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  • Writer's pictureLex Enrico Santí, LCSW, MFA

You don't know where you're going

I worked at Cornell for five years. I had a job working in the office of international education. I reported directly to the Vice Provost. The local kid had done something big, scored a nice gig at Cornell University. More than than, I had a landing space where I could begin to pay off debt and take a few international trips every year that would be work related.

I worked in one of the oldest buildings on campus. in the Ag Quad. I was proud to work there. I would dress up in sharp clothes and stroll into the office with a smile on my face. It has now been three years since I worked at Cornell University.

One day, I walked into the building and noticed a friendly white woman on the stairs. I did not recognize her but had the air about her that she knew what she was doing. This could have just been my snap judgement. We began walking up the stairs together. My office was on the third floor. We were going the same direction it appeared. On the second floor there was CIPA, the school of Public Administration and an office called Engaged Learning. On the third floor was my office and the Graduate school offices. The top floor was the American Indian and Indigenous Studies Program. I walked up the stairs, bright and chipper. Each floor has a landing with bright and colorful images to announce the offices.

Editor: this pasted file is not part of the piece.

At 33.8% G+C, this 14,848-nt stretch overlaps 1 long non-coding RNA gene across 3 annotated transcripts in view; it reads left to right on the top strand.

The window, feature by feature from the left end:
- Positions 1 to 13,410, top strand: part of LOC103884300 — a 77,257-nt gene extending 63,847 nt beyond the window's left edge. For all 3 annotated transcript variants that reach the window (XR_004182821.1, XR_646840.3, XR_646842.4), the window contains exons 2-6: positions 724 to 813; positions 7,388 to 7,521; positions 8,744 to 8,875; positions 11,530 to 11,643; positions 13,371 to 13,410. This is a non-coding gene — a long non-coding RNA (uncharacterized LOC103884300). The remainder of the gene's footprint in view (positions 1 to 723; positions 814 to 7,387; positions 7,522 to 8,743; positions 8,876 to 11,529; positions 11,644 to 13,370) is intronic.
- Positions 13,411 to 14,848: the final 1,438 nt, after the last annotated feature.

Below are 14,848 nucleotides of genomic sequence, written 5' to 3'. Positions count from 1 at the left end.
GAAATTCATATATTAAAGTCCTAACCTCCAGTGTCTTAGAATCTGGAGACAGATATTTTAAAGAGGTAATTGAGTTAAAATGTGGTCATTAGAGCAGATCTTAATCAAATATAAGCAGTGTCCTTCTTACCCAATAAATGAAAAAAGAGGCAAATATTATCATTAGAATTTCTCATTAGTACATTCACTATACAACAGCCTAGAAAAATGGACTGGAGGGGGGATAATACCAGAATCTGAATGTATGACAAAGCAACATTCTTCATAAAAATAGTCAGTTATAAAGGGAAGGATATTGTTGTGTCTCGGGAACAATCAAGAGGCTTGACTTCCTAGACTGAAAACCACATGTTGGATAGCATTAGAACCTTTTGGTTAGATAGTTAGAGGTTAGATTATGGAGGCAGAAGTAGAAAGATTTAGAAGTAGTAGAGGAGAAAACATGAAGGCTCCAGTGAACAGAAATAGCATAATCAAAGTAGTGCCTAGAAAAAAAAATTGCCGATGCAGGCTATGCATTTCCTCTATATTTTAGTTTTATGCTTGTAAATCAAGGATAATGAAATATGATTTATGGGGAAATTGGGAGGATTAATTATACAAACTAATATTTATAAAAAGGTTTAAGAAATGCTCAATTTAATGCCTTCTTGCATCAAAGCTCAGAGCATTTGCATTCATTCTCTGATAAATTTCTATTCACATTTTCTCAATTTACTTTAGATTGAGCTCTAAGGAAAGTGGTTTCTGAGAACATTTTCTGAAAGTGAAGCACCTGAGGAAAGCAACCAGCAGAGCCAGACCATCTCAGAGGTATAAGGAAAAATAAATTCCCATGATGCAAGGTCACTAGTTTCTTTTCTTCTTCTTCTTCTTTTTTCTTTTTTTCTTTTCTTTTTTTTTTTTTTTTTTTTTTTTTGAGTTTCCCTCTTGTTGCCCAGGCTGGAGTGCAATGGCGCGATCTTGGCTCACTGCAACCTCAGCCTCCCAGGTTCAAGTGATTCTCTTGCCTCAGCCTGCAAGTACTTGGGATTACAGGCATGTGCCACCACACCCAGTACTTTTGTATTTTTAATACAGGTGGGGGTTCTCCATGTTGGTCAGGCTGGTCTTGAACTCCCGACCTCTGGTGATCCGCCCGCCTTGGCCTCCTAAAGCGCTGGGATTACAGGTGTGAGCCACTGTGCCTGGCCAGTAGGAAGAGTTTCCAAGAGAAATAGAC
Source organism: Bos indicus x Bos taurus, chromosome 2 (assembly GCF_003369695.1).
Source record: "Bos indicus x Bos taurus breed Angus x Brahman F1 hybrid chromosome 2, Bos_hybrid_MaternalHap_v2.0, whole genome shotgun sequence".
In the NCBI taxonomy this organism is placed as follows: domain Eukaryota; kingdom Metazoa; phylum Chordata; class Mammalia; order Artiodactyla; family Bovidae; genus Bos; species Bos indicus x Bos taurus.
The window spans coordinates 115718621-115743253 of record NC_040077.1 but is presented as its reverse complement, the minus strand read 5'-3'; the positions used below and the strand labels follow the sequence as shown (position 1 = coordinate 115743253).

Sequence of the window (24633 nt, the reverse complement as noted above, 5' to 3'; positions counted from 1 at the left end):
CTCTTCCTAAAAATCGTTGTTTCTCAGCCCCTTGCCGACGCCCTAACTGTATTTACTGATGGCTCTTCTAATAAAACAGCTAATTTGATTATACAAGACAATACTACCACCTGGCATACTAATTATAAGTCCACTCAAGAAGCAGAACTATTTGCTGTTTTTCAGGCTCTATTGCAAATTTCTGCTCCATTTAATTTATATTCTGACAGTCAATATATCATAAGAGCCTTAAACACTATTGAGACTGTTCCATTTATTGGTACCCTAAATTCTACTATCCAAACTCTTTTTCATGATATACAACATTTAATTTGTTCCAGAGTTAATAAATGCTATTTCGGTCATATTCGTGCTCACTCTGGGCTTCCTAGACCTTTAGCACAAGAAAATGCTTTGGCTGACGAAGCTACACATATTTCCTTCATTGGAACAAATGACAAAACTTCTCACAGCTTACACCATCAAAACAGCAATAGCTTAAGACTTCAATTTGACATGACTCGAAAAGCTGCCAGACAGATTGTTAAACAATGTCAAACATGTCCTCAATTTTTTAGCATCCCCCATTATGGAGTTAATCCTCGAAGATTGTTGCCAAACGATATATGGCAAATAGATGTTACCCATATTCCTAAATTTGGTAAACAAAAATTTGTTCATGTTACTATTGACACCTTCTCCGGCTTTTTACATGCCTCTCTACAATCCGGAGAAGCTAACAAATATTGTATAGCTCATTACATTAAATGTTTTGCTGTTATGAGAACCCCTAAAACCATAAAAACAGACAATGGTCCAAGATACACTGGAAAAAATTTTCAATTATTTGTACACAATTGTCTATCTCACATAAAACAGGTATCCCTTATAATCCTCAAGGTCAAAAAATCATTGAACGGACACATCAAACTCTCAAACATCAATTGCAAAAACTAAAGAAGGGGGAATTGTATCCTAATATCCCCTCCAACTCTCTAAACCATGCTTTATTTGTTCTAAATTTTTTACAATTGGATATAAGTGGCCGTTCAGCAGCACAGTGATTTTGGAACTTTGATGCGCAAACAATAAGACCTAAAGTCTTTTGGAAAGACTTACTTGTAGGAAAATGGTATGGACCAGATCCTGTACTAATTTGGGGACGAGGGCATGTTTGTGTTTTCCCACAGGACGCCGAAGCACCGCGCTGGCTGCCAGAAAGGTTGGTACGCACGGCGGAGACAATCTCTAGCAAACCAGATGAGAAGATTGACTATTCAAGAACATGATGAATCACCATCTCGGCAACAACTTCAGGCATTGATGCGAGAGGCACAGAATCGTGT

I climbed those beautiful steps along with this white woman next to me when I arrived to my floor. I took a step towards the direction I had gone for 2 years, week-after-week and then as I we were splitting off, she announced loudly to me. "This isn't your floor, is it?" I turned to her puzzled, how did this woman know where it was that I was supposed to go? "This isn't your floor, your floor is upstairs, isn't it?" "I don't know what you mean," I said to her. "Your floor is upstairs, isn't it?" She said to me pointing a single finger upstairs towards the American Indian and Indigenous Studies Program. I can still see her finger pointing upstairs.

I had no issue with being confused with being Native American--I know where I work.

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